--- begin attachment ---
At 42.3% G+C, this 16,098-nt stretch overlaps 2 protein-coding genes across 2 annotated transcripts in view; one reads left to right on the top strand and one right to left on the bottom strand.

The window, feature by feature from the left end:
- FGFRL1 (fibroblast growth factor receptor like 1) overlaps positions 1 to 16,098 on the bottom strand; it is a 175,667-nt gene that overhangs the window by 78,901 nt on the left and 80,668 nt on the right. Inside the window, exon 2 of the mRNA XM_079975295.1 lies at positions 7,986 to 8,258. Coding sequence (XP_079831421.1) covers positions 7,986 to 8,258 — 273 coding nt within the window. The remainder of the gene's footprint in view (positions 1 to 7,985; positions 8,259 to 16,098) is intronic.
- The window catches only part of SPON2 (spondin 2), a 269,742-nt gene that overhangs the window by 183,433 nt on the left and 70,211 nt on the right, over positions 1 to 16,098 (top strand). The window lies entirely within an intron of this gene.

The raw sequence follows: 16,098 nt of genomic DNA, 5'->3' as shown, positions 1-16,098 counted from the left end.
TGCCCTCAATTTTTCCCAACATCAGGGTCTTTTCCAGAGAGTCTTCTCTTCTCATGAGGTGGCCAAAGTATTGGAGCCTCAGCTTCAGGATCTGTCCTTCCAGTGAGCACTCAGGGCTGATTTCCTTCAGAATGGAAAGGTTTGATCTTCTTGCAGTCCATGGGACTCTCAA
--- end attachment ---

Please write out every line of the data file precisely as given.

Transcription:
At 42.3% G+C, this 16,098-nt stretch overlaps 2 protein-coding genes across 2 annotated transcripts in view; one reads left to right on the top strand and one right to left on the bottom strand.

The window, feature by feature from the left end:
- FGFRL1 (fibroblast growth factor receptor like 1) overlaps positions 1 to 16,098 on the bottom strand; it is a 175,667-nt gene that overhangs the window by 78,901 nt on the left and 80,668 nt on the right. Inside the window, exon 2 of the mRNA XM_079975295.1 lies at positions 7,986 to 8,258. Coding sequence (XP_079831421.1) covers positions 7,986 to 8,258 — 273 coding nt within the window. The remainder of the gene's footprint in view (positions 1 to 7,985; positions 8,259 to 16,098) is intronic.
- The window catches only part of SPON2 (spondin 2), a 269,742-nt gene that overhangs the window by 183,433 nt on the left and 70,211 nt on the right, over positions 1 to 16,098 (top strand). The window lies entirely within an intron of this gene.

The raw sequence follows: 16,098 nt of genomic DNA, 5'->3' as shown, positions 1-16,098 counted from the left end.
TGCCCTCAATTTTTCCCAACATCAGGGTCTTTTCCAGAGAGTCTTCTCTTCTCATGAGGTGGCCAAAGTATTGGAGCCTCAGCTTCAGGATCTGTCCTTCCAGTGAGCACTCAGGGCTGATTTCCTTCAGAATGGAAAGGTTTGATCTTCTTGCAGTCCATGGGACTCTCAA